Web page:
Saturday, August 29, 2015

The breakdown of family in ancient Egypt

22 And it came to pass when I was come near to enter into Egypt, the Lord said unto me: Behold, Sarai, thy wife, is a very fair woman to look upon;
23 Therefore it shall come to pass, when the Egyptians shall see her, they will say—She is his wife; and they will kill you, but they will save her alive; therefore see that ye do on this wise:
24 Let her say unto the Egyptians, she is thy sister, and thy soul shall live.
25 And it came to pass that I, Abraham, told Sarai, my wife, all that the Lord had said unto me—Therefore say unto them, I pray thee, thou art my sister, that it may be well with me for thy sake, and my soul shall live because of thee. (Abraham 2:22-25)

I’ve written about this incident several times I think, but this last time when I came across it I was struck by how this danger to Abraham indicated a breakdown of family in Egyptian society.  It was a society in which those with power were not honoring others’ marriages, but breaking them up by killing one spouse to free the other to marry again, to marry the power player who wanted them.  (I have to wonder if this was a different kind of family breakdown, or the same family breakdown, just further along the path to destruction.)

It is interesting to me that Sarai’s beauty was notable, but Abraham’s looks are never mentioned.  It makes me think that perhaps Abraham was rather plain. And if so, that means Sarai married him because she was able to look below the surface to see his goodness, and she cared more about his good character than marrying someone with good looks.  And the fact that he (a righteous man) chose her too shows that he knew she was a good woman, not just a pretty face.

In contrast to Sarai and Abraham’s relationship that valued character, the Egyptians were really shallow, valuing Sarai only for her looks and for nothing else.  I have to wonder if they thought only good-looking men deserved beautiful women, or whether they thought only Egyptians with sufficient force were allowed to have beautiful women. 

Also, the Egyptians seem to have been hanging on to some semblance of marriage permanence; you can tell at bottom they believed it should last until death, but their society had been corrupted to the point that they were willing to hurry death up to free a beautiful woman from her inconvenient husband.  This is pretty barbaric, and I don’t think that started all at once, but with a gradual slide—obsession with the sensual, loss of emphasis on character, focusing too much on outer appearance, indulgence of desire, and law winking at those taking license.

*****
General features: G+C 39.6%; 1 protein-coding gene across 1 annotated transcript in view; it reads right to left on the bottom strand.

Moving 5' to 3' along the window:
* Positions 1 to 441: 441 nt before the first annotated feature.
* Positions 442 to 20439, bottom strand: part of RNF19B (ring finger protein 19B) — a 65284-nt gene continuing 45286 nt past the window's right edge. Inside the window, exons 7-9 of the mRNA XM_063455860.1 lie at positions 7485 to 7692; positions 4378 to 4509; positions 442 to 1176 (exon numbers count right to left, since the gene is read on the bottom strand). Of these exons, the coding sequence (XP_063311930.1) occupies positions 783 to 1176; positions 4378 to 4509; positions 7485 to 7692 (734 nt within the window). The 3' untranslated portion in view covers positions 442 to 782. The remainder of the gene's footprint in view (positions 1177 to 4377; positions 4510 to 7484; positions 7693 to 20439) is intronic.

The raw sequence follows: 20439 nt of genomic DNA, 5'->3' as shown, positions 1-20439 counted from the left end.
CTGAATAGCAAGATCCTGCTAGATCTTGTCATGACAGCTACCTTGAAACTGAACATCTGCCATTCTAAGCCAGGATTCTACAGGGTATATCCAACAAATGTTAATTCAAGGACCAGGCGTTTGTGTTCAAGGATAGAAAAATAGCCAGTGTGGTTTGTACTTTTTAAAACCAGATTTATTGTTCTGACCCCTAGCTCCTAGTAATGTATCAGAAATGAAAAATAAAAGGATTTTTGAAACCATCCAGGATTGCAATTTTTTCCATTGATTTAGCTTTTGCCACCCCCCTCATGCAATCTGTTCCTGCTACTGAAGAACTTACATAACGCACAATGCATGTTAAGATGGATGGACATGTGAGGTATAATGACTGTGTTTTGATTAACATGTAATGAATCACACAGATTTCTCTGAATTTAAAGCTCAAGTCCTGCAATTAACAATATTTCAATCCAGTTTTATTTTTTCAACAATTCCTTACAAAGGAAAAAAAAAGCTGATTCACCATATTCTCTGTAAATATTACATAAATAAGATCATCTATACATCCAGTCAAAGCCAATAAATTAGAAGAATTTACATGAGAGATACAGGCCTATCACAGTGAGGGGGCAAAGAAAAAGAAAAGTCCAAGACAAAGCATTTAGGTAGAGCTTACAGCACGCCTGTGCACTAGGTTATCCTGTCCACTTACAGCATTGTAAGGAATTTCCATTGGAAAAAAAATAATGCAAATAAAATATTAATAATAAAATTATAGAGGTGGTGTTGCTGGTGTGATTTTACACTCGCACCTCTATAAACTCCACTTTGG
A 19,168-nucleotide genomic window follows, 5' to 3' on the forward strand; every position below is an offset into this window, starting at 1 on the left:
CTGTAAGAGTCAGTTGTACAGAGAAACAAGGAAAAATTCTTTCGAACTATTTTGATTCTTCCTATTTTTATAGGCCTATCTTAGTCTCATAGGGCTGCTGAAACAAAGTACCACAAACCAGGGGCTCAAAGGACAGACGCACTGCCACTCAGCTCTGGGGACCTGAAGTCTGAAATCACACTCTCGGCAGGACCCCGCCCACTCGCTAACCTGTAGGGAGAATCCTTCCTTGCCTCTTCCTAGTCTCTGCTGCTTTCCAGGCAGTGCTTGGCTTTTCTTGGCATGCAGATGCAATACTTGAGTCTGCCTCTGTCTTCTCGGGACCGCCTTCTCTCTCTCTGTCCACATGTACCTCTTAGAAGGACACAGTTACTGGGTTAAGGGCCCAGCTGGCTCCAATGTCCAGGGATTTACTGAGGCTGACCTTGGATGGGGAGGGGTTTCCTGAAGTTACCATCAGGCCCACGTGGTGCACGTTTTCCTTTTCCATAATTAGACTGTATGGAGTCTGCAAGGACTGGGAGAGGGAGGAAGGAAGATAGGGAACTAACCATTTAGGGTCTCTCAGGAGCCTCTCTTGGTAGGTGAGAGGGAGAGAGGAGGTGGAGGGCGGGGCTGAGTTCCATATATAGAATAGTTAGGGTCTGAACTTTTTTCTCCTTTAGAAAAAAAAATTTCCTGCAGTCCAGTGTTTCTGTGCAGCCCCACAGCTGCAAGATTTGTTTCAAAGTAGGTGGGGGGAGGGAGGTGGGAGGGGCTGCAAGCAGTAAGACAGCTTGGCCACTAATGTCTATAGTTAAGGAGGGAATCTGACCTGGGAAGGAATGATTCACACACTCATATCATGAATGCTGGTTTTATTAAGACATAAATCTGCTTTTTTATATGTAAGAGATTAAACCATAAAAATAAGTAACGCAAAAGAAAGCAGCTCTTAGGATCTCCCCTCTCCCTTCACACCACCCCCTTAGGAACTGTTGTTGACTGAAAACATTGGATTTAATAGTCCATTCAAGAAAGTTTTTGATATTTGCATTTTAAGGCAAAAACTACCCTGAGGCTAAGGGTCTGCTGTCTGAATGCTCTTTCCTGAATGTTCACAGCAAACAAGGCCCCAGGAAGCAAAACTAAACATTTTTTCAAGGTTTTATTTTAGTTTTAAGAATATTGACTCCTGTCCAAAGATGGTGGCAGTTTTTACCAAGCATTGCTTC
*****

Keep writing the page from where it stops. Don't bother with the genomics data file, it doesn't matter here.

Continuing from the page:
The fact that the Lord warned Abraham of the danger and told him how they could protect themselves is very reassuring.  It shows the Lord really does know how to protect marriages and families, and He gives instructions designed for the circumstances.  

 It also struck me recently that the instruction to say that Sarai was his sister may have just seemed like a ruse to protect from the physical danger, but it was actually a spiritual safeguard as well, an important principle for relationships that can actually help men and women keep from falling into the error of objectifying the opposite sex. 

Seeing and treating someone as a brother or sister takes you back to the most basic ways of relating, that of sibling relationships.  Everything about learning to be close and learning to love is there except for the sexual aspect.  (And I’m assuming that those reading have learned to love their siblings and know what I am talking about.)

Perhaps if we find ourselves getting pulled into an objectifying pattern of thinking, we need to practice the sibling frame of reference for a while.  Take a page from Abraham’s experience and say, “She is my sister.”  Or learn from Sarai’s patience with that difficult situation and say, “He is my brother.”  In the church, we do this naturally among those we are not related to; we call each other Sister Johnson or Sister Emily or Brother Clark or Brother Bruce.  We realize we are all brothers and sisters, children of God.  That awareness of the brotherhood and sisterhood of all of us can also help us in our relationships and marriages, though we don’t have to necessarily call each other brother and sister.

 During the time that Abraham and Sarai treated each other as brother and sister, they were an example to the Egyptians. There came a time when it was safe to reveal they were married, and if the Egyptians thought back over how Abraham and Sarai had interacted, they would see how a good marriage is about more than looks and sex. Maybe Abraham and Sarai became instruments in helping improve Egyptian marriage culture through their good example, since examples are the best way to catch the vision of what improvement is possible.

Maybe our good examples of marriage can help today too.